Ah, what can I even say? Fate handed me this one. I promised myself I wouldn’t skip any more randomly selected tracks because if I keep doing that then, well, they aren’t so random anymore, now are they? But this? Come on. What bad could I possibly have to say about Pascal Roge, man? I’m not a real classical music aficionado or anything. Sure, there?s lots of it I enjoy and plenty I could live without. I don’t really know all too much about it. I’m a rock fan, a pop fan, and I don’t really know how to analyze a piece like this. I should just let it speak for itself. Listen to it, folks, and then come back here and read my feeble, pathetic attempt to encapsulate the majesty of this song in the following one-hundred or so words. This track is absolutely beautiful. Totally gorgeous. Roge rides Erik Satie’s composition like some sort of piano-playing surfer, hanging-ten on the gnarly waves of this gorgeous, if unconventional, piece. Unconventional, only in the classical sense, I would suppose. It’s a fairly standard bit of modern classical music, lacking much in the way of traditional form and structure. Rather, it seems to beautifully meander, repeating some motifs here and there, forming this short, but somehow magnificently sprawling, piece. This song is all the sadness and beauty and playfulness and happiness expressed in two minutes and fifty-nine seconds. It’s like the classical equivalent of the perfect pop song.

Moment of Truth: I can’t choose one moment, honestly. The whole song just deserves a nod here. (:00-2:59). There, the ultimate cop-out. And really, I apologize for my half-assed surfing metaphor earlier. It used to be better, I promise, but I rewrote part of the sentence, and it didn’t work so well anymore, but I couldn’t just ditch the whole damn thing. No no, far too much thought went into that crappy metaphor for me to just throw it away!

AFI – “Weathered Tome”
A scorching slab of AFI’s fairly unique brand of punk rock. The song starts right out of the gates with breakneck speed, charging violently ahead, before slowing down (just a bit) for an anthemic chorus. The song continues this pattern about as long as it can sustain itself (only two minutes and twelve seconds) and ends with a repeat of the song’s intro, basically a slow buildup of rapid fire bass notes and vocalist Davey Havok’s rising growl. This song pulls no punches and takes no prisoners. It just simply rocks. They are ridiculously tight for a punk band and sound incredibly professional here, and the production is great. Everything sounds so good, and the band plays their little hearts out. And Havok’s impassioned vocals work perfectly, functioning as an abrasive, but, and this is a big point here, melodic instrument.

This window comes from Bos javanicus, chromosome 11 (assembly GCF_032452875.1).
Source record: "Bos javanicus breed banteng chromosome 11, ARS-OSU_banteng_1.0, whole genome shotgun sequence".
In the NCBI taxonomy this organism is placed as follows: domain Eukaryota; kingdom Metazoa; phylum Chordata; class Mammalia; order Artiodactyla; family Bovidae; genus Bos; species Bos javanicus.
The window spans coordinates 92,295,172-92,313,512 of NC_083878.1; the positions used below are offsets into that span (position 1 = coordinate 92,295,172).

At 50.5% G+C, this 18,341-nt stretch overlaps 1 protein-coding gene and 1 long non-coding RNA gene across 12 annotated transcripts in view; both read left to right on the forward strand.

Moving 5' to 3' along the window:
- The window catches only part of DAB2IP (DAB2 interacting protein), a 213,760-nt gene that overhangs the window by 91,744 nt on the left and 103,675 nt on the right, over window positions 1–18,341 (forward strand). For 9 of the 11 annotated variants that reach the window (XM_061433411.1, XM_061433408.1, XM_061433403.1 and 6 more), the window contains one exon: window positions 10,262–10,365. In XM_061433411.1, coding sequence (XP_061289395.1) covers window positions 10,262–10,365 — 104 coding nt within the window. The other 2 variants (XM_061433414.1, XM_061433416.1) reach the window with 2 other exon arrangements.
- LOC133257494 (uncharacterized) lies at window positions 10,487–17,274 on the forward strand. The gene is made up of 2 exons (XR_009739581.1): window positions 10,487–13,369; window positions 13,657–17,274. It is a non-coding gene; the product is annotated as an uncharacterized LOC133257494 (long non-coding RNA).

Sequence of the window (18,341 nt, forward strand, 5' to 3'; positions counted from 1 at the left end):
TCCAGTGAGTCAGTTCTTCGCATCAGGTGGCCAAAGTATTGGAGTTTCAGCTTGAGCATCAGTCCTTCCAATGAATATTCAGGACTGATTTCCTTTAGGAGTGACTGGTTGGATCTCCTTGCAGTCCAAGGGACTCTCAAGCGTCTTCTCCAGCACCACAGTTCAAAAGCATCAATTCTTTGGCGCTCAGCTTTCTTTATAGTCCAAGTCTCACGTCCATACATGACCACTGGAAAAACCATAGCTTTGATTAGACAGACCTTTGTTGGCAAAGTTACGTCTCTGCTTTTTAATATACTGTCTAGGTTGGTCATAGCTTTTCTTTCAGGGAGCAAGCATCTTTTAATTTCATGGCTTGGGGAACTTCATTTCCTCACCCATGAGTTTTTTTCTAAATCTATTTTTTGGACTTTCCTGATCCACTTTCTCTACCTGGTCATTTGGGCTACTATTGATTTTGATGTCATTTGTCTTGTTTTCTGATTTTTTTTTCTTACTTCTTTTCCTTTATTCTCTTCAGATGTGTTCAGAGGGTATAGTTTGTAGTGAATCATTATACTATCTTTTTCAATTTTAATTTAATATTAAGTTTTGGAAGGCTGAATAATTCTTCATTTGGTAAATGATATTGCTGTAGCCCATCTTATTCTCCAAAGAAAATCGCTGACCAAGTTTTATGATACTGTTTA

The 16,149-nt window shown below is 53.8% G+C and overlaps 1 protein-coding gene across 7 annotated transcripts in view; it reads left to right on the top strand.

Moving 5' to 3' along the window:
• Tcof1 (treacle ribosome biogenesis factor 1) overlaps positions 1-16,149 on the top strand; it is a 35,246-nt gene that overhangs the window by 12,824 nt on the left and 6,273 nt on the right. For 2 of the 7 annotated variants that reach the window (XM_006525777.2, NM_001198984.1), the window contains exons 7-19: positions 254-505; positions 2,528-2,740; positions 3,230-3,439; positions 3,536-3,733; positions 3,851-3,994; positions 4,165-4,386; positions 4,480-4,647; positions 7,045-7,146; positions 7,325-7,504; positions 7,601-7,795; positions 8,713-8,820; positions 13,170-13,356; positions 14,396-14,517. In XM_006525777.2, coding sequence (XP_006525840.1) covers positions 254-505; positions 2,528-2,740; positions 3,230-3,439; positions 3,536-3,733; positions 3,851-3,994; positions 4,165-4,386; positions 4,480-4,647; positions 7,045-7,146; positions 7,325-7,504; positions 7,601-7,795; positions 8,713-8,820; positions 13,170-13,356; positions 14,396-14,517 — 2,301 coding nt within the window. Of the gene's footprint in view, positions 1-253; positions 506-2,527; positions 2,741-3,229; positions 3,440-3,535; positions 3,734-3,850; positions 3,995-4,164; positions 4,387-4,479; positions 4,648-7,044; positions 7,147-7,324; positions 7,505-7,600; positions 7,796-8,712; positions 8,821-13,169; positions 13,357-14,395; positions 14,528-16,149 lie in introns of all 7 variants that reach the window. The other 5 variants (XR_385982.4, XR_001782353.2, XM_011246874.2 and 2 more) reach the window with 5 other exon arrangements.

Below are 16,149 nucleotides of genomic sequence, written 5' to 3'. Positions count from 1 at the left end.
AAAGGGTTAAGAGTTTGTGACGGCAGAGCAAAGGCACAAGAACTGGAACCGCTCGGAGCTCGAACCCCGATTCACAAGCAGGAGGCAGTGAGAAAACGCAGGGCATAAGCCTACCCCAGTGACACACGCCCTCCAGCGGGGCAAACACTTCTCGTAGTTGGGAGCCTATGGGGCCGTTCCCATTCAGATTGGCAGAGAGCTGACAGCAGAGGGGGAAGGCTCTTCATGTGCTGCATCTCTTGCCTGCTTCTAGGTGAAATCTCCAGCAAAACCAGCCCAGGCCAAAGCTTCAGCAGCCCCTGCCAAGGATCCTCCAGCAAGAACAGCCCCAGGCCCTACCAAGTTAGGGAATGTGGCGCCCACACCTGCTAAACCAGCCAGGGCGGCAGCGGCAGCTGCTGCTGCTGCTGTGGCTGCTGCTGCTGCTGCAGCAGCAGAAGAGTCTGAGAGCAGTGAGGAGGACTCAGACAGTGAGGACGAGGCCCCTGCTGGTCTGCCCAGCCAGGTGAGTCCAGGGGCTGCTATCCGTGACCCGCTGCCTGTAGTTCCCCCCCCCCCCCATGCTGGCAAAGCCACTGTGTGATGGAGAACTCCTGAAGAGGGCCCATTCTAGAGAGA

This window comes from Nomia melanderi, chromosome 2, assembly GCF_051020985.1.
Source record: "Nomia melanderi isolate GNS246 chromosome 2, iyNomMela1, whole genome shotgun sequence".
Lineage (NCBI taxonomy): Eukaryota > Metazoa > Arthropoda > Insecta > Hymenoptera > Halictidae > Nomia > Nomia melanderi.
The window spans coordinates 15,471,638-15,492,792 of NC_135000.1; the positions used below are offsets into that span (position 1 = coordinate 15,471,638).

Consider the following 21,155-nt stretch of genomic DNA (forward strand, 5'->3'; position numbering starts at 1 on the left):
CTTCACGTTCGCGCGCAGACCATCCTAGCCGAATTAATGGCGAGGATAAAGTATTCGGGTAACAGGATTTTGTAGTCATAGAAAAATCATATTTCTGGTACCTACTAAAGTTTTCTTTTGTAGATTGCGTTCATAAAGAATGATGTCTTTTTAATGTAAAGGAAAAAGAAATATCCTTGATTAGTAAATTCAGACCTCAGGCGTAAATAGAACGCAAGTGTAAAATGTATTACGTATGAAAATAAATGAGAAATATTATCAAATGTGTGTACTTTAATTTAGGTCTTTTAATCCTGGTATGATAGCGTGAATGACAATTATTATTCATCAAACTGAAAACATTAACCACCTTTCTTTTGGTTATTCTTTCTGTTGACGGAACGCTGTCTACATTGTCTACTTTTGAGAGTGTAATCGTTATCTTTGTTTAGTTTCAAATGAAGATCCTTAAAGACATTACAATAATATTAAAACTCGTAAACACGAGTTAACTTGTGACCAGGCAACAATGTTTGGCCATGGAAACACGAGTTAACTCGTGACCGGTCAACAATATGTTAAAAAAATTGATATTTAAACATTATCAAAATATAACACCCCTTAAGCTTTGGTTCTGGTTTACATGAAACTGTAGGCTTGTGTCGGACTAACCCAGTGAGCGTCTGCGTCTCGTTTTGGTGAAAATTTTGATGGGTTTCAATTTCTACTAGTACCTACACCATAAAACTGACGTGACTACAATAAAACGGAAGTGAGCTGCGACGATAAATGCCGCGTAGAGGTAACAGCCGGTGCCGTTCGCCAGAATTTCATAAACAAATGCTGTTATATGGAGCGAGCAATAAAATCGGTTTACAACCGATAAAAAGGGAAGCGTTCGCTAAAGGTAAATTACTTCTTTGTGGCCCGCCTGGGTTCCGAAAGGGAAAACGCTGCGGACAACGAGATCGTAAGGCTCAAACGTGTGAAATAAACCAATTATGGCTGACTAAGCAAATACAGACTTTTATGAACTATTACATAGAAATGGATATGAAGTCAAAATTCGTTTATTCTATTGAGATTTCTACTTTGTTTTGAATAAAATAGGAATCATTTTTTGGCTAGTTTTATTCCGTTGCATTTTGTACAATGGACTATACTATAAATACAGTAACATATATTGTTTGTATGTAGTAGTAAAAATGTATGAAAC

Moment of Truth: The first verse bursts forth with an incredible urgency and power as Havok shouts and wails over the band’s breakneck riffs. (:07-:16)

Tom Waits – “16 Shells From a Thirty-Ought-Six”
Typically great Tom Waits. The band chugs along on a country/blues-ish groove while Waits growls and roars in his distinctive wail. This guy can sing though, don’t let his rough-hewn voice fool you. So maybe this isn?t the best example of the guy’s voice, but he still does sound pretty damn good. Like one of the great bluesmen, really. And the lyrics just conjure some really wonderful images here, don’t they? I guess the one big complaint here is that the song is a bit long given its rather repetitive nature. It’s four minutes and thirty-three seconds long, and there is little in the way of variation; even the chorus, as one would have it, rides along the same shuffling, scraping groove. But what a wonderful groove it is. And how can you not love a guy that sounds like this?

Moment of Truth: Every time he says “I’m gonna whittle you into kindlin'” I’m not going to point them out, he says it a bunch of times. Just the way he sneers and postures when he sings the line. It’s brilliant. Totally fucking brilliant. If only other singers could muster up one-tenth of the character and life Waits puts into each and every word he sings?

I can’t believe that I wrote even more than last time. If I continue this trend, in a few weeks I’ll be writing a thousand words per song. But no, this won’t happen. I won’t let it, I promise. Thanks for plodding through this bit of verbal diarrhea, folks. Until next time!

This review was cross-posted at X-Ray Style.